Forestry Journal:

Pinus radiata (radiata pine) is not grown commercially in the UK and is unlikely to be planted on a large scale in future, irrespective of P. pluvialis, due to its high susceptibility to Dothistroma needle blight.

Broadleaves – Native North American tan oak Notholithocarpus is the broadleaf most frequently mentioned in relation to P. pluvialis in the Pacific Northwest. Tanoaks are few and far between in UK, found in botanic gardens and on other arboriculture sites. However, the Notholithocarpus genus is transitional between chestnuts (Castanea spp.) and true oaks (Quercus spp.), with flowers which look like chestnuts and fruits similar to those of true oaks. 

Phytophthora ramorum appears to be tightening its grip on sweet chestnut (Castanea sativa) in Britain. Between 2015 and 2020 Forest Research reported 68 sites where sweet chestnut was found with P. ramorum and almost entirely in Cornwall and Devon.

Phytophthora species thrive in moist humid conditions. This has certainly been the experience in UK where pandemic potential of P. ramorum has been unleashed up the maritime western flank of the British Isles. There is no reason to suspect that it will be any different for P. pluvialis if the moisture-loving fungus-like pathogen spreads from the present focus of infection in Cornwall.


Work will soon be underway to determine ways and means of pathogen and disease spread, but indications from Oregon do not make for comfortable reading. Following the first findings of the pathogen in association with twig and stem cankers on tanoak in 2013 in mixed tanoak/Douglas fir stands P. pluvialis inoculum was recovered from soil, streams and canopy drip. If Phytophthora spores are present in water drips which fall from needles and branches high in the canopies of tall conifer trees, then spore inoculum will almost certainly be carried in water droplets picked up and spread by wind movements. Movement in air-currents looks a likely mode of spread of P. ramorum from the south-west England peninsula and across the Bristol channel into South Wales.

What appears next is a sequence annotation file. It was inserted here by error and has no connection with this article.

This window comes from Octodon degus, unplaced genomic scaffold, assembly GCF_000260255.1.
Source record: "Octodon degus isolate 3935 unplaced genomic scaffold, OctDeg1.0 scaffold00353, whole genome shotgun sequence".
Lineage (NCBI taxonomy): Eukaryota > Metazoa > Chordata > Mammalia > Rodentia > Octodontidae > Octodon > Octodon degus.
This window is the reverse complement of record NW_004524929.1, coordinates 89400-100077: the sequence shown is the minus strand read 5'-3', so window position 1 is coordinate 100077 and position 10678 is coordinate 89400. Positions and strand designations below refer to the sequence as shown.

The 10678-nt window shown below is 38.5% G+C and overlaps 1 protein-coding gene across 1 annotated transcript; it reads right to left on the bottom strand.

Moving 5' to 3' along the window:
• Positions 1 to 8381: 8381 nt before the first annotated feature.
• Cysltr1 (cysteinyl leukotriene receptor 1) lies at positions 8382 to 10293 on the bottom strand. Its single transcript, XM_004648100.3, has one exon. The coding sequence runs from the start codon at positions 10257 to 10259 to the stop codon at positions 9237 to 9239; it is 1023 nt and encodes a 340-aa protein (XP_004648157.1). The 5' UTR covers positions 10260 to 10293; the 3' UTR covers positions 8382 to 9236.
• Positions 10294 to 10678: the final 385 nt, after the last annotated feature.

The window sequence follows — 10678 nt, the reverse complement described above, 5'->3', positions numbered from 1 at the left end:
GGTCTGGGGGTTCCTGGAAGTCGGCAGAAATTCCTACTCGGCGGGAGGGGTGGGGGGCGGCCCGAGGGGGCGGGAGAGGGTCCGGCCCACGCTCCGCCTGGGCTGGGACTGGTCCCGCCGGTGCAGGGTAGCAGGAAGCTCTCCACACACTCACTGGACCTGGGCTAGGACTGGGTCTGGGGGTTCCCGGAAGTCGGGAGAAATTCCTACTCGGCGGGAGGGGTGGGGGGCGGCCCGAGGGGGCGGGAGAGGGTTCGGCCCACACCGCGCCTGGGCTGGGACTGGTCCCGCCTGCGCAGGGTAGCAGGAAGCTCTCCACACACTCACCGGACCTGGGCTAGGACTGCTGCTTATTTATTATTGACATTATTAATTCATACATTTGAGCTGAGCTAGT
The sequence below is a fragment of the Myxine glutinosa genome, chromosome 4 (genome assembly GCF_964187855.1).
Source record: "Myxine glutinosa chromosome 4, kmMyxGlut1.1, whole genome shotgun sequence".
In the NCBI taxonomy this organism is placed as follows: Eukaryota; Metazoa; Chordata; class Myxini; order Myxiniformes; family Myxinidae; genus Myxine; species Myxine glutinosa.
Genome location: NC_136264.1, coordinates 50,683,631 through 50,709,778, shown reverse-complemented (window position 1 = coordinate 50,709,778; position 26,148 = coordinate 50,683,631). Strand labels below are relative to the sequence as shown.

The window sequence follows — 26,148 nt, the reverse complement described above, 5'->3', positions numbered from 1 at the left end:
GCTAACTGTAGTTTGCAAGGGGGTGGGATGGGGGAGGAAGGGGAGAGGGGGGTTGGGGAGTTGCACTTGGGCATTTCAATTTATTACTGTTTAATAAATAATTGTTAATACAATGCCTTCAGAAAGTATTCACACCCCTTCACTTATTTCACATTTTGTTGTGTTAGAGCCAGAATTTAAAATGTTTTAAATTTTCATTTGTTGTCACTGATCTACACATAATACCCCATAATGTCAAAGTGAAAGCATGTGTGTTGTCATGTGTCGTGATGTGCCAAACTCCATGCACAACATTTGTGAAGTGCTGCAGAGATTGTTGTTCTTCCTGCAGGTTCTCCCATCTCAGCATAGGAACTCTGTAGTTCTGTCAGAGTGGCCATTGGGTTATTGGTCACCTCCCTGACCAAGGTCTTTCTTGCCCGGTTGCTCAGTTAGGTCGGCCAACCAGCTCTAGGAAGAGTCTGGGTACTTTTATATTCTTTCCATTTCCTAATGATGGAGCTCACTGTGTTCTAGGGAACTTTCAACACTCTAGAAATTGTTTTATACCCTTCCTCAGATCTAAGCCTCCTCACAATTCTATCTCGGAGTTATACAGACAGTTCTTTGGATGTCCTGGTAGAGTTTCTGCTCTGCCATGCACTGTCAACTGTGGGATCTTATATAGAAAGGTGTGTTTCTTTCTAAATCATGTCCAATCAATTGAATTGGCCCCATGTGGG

Researchers in Oregon report Douglas fir seedlings developing needle-blight symptoms when exposed to infection under 20-30 year-old Douglas fir tree plantations. Douglas fir is most frequently mentioned in relation to needle blight on seedling conifers in both Oregon and New Zealand. As such, it could pose a real threat to forest nurseries, although Douglas fir does not generally feature in the UK Christmas tree industry. And P. pluvialis would clearly present a threat to mixed woodland where Douglas fir is a component and natural regeneration is required to sustain the forest system. In this context, implications for western hemlock are even more serious because western hemlock is one of the conifers that can regenerate freely under mature canopies. 

Forestry Journal:

Observations and reports of tree-disease symptoms caused by P. pluvialis to conifers in Oregon and New Zealand focus on needle blight and needle cast, with stem cankers on mature trees invariably absent from accounts and discussions. The needle cast symptom on Douglas fir in Oregon is described as bare lower branches, coupled with abundant green or yellow needles covering the ground beneath the trees.